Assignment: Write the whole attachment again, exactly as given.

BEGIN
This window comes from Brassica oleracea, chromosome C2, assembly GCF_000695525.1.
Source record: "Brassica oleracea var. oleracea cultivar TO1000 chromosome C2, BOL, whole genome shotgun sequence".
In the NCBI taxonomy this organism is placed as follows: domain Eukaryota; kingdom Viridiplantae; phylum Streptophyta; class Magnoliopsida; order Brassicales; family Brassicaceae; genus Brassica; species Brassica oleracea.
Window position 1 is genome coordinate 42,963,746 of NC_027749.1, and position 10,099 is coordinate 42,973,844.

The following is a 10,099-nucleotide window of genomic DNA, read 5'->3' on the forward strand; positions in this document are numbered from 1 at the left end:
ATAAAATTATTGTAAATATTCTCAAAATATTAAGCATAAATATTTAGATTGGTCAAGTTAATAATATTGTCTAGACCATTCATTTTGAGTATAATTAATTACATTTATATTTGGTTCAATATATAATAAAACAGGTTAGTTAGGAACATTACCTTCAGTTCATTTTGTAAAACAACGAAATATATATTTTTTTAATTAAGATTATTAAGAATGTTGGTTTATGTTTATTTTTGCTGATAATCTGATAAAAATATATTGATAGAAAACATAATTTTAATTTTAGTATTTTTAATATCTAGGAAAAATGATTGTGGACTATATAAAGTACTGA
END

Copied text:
This window comes from Brassica oleracea, chromosome C2, assembly GCF_000695525.1.
Source record: "Brassica oleracea var. oleracea cultivar TO1000 chromosome C2, BOL, whole genome shotgun sequence".
In the NCBI taxonomy this organism is placed as follows: domain Eukaryota; kingdom Viridiplantae; phylum Streptophyta; class Magnoliopsida; order Brassicales; family Brassicaceae; genus Brassica; species Brassica oleracea.
Window position 1 is genome coordinate 42,963,746 of NC_027749.1, and position 10,099 is coordinate 42,973,844.

The following is a 10,099-nucleotide window of genomic DNA, read 5'->3' on the forward strand; positions in this document are numbered from 1 at the left end:
ATAAAATTATTGTAAATATTCTCAAAATATTAAGCATAAATATTTAGATTGGTCAAGTTAATAATATTGTCTAGACCATTCATTTTGAGTATAATTAATTACATTTATATTTGGTTCAATATATAATAAAACAGGTTAGTTAGGAACATTACCTTCAGTTCATTTTGTAAAACAACGAAATATATATTTTTTTAATTAAGATTATTAAGAATGTTGGTTTATGTTTATTTTTGCTGATAATCTGATAAAAATATATTGATAGAAAACATAATTTTAATTTTAGTATTTTTAATATCTAGGAAAAATGATTGTGGACTATATAAAGTACTGA